Senate Minority Leader Mitch McConnellMitch McConnellPanel to vote on Trump’s Transportation nominee Tuesday This week: Congressional Republicans prepare to huddle with Trump Trump to meet with congressional leaders Monday: report MORE (R-Ky.) does not have a Democratic colleague to sit with during Tuesday's State of the Union.

Asked on ”Fox News Sunday” whether he will sit at the Republican leadership table during President Obama's speech, he said, “I'm going to sit where I usually sit.”

"We don't have seating assignments for most of our members. They can sit anywhere they want to," he added.

“More important than the appearance of sitting together is what we do together. And the American people are more interested in actual accomplishments on a bipartisan basis here in the next six to nine months than they are with the seating arrangement at the State of the Union,” he said.


Instead of sitting by party, many Democrats and Republicans have been pairing this year to show a spirit of bipartisanship after the shooting of Rep. Gabrielle Giffords (D-Ariz.) two weeks ago.

Appearing on the same program, Senate Majority Whip Dick DurbinDick DurbinJustice requires higher standard than Sessions Warren burns Mnuchin over failure to disclose assets Trump Treasury pick to defend foreclosure record MORE (D-Ill.) confirmed he will sit with Sen. Mark KirkMark KirkGOP senator: Don't link Planned Parenthood to ObamaCare repeal Republicans add three to Banking Committee Juan Williams: McConnell won big by blocking Obama MORE (R-Ill.) during the State of the Union.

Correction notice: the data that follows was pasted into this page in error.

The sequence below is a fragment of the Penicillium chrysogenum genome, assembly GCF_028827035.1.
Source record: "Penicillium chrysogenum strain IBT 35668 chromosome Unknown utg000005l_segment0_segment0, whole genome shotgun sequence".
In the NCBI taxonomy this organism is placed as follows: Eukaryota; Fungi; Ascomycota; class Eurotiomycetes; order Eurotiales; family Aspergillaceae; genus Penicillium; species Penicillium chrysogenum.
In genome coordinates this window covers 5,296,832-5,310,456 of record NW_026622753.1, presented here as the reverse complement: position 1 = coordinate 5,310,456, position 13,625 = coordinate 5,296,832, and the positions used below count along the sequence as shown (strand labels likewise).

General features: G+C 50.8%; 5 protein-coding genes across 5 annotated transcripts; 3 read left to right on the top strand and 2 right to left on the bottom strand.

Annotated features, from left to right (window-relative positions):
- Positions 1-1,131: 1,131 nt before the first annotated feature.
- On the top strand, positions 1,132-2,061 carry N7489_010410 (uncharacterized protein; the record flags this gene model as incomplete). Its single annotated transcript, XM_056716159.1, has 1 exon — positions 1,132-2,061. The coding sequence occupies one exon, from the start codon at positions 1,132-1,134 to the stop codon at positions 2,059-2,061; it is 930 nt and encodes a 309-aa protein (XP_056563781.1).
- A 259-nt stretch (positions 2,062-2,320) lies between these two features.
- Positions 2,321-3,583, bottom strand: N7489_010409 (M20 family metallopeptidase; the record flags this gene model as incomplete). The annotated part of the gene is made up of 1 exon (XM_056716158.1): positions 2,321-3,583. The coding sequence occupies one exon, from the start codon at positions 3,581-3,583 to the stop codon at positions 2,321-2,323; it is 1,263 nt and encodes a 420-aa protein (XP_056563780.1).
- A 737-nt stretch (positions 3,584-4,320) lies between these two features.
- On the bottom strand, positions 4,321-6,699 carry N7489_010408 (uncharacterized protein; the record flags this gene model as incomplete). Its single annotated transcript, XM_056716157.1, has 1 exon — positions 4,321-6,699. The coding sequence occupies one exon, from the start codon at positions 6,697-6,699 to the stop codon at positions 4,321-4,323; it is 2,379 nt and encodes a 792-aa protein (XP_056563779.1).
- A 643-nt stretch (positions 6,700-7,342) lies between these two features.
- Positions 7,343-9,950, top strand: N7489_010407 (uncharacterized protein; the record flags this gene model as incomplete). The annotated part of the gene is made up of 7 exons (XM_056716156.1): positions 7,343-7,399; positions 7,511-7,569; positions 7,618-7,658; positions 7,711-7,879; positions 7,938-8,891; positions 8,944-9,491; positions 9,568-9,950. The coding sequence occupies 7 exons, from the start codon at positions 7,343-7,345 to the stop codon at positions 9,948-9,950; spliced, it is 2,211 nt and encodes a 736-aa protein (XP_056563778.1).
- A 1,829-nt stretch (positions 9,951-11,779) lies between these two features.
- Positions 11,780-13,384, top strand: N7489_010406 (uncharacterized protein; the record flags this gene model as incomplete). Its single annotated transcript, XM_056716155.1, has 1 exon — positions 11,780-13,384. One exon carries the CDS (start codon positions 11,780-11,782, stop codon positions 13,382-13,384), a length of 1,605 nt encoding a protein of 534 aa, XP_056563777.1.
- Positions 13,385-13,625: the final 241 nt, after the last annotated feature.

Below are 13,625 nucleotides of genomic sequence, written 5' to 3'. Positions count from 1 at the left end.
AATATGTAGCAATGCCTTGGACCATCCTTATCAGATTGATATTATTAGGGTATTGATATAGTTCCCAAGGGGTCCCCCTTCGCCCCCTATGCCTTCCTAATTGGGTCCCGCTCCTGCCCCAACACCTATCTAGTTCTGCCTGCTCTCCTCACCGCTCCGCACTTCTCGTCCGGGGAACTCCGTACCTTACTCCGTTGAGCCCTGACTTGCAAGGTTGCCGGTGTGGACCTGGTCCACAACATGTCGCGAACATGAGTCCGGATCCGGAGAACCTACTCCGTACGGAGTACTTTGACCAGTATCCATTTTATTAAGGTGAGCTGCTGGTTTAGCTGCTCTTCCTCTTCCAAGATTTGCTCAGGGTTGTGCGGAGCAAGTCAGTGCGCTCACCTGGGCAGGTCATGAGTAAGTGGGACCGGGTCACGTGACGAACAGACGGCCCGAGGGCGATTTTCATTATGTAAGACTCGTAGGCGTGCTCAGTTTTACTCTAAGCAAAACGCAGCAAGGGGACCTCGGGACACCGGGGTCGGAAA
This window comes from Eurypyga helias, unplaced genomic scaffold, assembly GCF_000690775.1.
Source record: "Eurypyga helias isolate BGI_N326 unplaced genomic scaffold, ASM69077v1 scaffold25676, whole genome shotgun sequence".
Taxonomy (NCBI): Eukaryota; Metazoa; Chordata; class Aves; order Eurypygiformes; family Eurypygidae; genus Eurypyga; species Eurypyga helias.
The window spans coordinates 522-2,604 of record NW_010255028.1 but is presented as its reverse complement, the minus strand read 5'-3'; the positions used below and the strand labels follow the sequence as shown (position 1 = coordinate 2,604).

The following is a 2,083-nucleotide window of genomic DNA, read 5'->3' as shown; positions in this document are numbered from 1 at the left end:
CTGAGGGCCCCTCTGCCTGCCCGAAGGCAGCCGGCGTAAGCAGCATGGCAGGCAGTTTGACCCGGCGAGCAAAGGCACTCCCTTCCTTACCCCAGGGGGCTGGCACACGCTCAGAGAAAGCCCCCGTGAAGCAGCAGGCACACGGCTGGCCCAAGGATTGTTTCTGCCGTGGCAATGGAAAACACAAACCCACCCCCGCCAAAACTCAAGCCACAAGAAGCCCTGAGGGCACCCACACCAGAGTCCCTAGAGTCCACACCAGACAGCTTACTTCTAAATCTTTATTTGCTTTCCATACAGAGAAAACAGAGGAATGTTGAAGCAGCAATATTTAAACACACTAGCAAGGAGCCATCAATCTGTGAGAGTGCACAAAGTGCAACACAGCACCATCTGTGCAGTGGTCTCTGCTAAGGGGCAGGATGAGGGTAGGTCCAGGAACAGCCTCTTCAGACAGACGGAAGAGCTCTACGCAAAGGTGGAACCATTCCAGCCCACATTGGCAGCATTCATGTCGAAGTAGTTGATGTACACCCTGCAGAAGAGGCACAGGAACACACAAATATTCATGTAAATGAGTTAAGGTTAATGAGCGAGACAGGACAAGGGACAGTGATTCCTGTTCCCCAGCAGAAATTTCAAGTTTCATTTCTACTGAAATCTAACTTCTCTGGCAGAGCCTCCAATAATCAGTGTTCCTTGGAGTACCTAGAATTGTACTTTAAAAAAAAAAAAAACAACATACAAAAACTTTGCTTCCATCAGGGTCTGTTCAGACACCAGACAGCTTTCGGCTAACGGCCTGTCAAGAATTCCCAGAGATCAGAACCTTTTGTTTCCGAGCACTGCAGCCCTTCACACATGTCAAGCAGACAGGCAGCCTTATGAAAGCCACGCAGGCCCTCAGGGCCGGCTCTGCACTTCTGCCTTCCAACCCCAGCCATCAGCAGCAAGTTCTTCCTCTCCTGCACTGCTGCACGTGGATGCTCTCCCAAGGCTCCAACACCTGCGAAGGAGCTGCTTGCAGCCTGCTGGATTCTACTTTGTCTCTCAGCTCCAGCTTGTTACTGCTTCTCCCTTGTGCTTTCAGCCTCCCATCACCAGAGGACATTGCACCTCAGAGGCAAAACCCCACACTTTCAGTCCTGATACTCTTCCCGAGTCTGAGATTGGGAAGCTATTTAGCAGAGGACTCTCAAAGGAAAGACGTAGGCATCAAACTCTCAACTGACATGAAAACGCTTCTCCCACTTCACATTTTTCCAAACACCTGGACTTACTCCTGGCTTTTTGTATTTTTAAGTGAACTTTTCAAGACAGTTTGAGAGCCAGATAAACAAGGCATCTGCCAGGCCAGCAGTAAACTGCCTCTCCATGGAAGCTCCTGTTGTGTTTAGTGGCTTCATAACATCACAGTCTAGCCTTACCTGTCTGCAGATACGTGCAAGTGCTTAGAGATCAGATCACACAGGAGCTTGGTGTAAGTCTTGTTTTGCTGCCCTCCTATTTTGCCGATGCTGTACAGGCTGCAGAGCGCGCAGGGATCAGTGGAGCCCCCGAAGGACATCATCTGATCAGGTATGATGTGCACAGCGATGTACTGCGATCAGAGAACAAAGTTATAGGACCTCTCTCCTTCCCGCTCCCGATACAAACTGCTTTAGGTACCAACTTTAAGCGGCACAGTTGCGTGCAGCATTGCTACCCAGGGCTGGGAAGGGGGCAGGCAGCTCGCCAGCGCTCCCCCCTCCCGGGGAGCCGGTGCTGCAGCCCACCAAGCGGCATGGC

On ABC's “This Week,” Sens. Joe Lieberman (I-Conn.) and Kay Bailey Hutchison (R-Texas) said they did not have “dates” yet for the State of the Union.

On the program, Sen. Kent Conrad (D-N.D.) asked Hutchison if she would like to sit next to him. Her response was not broadcast on the show. 

On CBS' "Face the Nation," Sen. John McCainJohn McCainRubio to vote for Tillerson A closer look at McCain's proposed defense budget Top Dem comes out against Tillerson ahead of key vote MORE (R-Ariz.) said he's going to sit with Sen. Tom UdallTom UdallPaul, Lee call on Trump to work with Congress on foreign policy Senate takes first step toward repealing ObamaCare Tillerson discloses assets worth up to 0M MORE (D-N.M.), while Sen. Mark UdallMark UdallLive coverage: Tillerson's hearing for State The rise and possible fall of the ‘Card’ in politics Gardner's chief of staff tapped for Senate GOP campaign director MORE (D-Colo.), who came up with the mixed-seating idea and circulated a pledge among his colleagues, sits in McCain's usual seat.

"The fact is it's a good thing to do," McCain said. "Why not?"

Later on Sunday, Sen. Charles GrassleyChuck GrassleyGOP senator: Trump budget chief could face confirmation 'problems' Jeff Sessions will protect life Justice, FBI to be investigated over Clinton probes MORE (R-IA) tweeted that his "date" to the State of the Union will be Sen. Ron WydenRon WydenHere comes Trump-o-nomics Lawmakers join women's marches in DC and nationwide Senate confirms first nominees of Trump era MORE (R-Ore.). Grassley noted that he was worked with Wyden to try to end the practice of secret Senate holds on nominations and legislation. "He invited," Grassley wrote.


Bridget Johnson contributed to this post. Post was updated at 2:27 pm.